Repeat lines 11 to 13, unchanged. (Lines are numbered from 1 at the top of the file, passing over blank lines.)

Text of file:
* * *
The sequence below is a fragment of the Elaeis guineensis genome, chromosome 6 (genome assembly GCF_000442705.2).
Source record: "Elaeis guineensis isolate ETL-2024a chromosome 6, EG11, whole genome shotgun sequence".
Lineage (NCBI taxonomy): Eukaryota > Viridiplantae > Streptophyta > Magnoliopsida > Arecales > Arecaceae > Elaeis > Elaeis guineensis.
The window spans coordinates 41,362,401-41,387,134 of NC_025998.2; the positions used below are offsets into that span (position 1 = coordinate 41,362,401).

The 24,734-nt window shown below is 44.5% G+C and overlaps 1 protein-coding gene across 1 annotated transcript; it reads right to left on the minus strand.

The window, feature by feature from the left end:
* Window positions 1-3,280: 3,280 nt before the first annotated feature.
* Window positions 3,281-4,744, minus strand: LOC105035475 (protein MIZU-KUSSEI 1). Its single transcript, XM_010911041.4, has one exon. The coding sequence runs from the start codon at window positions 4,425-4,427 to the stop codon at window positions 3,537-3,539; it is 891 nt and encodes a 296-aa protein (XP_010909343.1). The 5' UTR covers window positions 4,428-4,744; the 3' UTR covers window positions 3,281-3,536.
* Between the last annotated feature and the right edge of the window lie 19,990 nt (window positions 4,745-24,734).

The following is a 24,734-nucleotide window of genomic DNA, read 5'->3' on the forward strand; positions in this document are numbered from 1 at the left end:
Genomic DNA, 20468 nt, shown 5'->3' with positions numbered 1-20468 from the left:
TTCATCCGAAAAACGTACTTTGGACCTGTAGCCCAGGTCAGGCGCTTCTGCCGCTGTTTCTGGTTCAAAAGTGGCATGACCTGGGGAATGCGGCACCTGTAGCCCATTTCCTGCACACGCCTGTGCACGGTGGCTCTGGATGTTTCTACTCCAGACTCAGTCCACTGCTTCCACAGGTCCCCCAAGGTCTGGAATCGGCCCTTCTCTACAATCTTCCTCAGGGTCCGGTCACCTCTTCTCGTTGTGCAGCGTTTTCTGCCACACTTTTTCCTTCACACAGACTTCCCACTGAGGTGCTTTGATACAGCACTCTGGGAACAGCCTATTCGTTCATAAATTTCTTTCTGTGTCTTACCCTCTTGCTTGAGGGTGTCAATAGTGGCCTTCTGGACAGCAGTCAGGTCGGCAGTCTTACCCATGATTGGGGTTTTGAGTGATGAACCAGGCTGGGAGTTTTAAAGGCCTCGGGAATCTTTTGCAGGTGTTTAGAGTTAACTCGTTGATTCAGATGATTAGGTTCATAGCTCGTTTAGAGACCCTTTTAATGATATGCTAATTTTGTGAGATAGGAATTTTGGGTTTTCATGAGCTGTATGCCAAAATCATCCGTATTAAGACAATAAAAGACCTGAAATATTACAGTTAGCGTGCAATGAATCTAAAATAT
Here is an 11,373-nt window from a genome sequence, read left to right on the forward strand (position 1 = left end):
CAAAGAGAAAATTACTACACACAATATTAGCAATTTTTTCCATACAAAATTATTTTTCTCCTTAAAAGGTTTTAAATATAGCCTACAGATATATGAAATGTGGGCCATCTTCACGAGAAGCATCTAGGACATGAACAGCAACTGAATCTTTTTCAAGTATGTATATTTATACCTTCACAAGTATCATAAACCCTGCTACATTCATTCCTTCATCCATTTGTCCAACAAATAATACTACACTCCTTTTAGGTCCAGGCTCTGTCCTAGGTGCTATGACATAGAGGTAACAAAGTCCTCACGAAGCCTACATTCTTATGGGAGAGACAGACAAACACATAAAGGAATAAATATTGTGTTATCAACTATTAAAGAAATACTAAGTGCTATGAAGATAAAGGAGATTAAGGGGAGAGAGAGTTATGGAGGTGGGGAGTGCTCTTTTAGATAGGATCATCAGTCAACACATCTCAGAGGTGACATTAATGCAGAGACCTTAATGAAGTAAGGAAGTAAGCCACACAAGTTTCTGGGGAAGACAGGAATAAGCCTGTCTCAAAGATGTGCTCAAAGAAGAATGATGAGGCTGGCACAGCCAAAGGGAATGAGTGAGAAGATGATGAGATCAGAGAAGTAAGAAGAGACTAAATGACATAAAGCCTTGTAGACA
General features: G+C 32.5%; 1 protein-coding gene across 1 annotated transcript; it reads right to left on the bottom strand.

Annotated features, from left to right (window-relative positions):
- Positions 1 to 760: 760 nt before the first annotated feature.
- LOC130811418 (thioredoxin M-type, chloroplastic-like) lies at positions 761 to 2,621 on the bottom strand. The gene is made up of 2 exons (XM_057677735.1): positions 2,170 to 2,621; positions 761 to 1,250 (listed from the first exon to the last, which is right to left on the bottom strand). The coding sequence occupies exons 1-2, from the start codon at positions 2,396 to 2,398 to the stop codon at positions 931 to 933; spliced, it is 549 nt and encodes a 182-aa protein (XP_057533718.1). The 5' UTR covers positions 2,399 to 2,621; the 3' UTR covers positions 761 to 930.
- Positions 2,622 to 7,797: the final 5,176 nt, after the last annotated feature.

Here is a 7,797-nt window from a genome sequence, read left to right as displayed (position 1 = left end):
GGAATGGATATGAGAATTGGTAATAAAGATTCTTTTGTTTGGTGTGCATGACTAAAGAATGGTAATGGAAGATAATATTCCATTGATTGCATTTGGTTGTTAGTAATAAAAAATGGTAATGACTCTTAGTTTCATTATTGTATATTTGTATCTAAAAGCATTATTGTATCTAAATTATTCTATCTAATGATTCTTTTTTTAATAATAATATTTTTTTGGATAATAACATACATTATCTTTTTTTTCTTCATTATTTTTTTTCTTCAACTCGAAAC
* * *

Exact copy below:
Genomic DNA, 20468 nt, shown 5'->3' with positions numbered 1-20468 from the left:
TTCATCCGAAAAACGTACTTTGGACCTGTAGCCCAGGTCAGGCGCTTCTGCCGCTGTTTCTGGTTCAAAAGTGGCATGACCTGGGGAATGCGGCACCTGTAGCCCATTTCCTGCACACGCCTGTGCACGGTGGCTCTGGATGTTTCTACTCCAGACTCAGTCCACTGCTTCCACAGGTCCCCCAAGGTCTGGAATCGGCCCTTCTCTACAATCTTCCTCAGGGTCCGGTCACCTCTTCTCGTTGTGCAGCGTTTTCTGCCACACTTTTTCCTTCACACAGACTTCCCACTGAGGTGCTTTGATACAGCACTCTGGGAACAGCCTATTCGTTCATAAATTTCTTTCTGTGTCTTACCCTCTTGCTTGAGGGTGTCAATAGTGGCCTTCTGGACAGCAGTCAGGTCGGCAGTCTTACCCATGATTGGGGTTTTGAGTGATGAACCAGGCTGGGAGTTTTAAAGGCCTCGGGAATCTTTTGCAGGTGTTTAGAGTTAACTCGTTGATTCAGATGATTAGGTTCATAGCTCGTTTAGAGACCCTTTTAATGATATGCTAATTTTGTGAGATAGGAATTTTGGGTTTTCATGAGCTGTATGCCAAAATCATCCGTATTAAGACAATAAAAGACCTGAAATATTACAGTTAGCGTGCAATGAATCTAAAATAT
Here is an 11,373-nt window from a genome sequence, read left to right on the forward strand (position 1 = left end):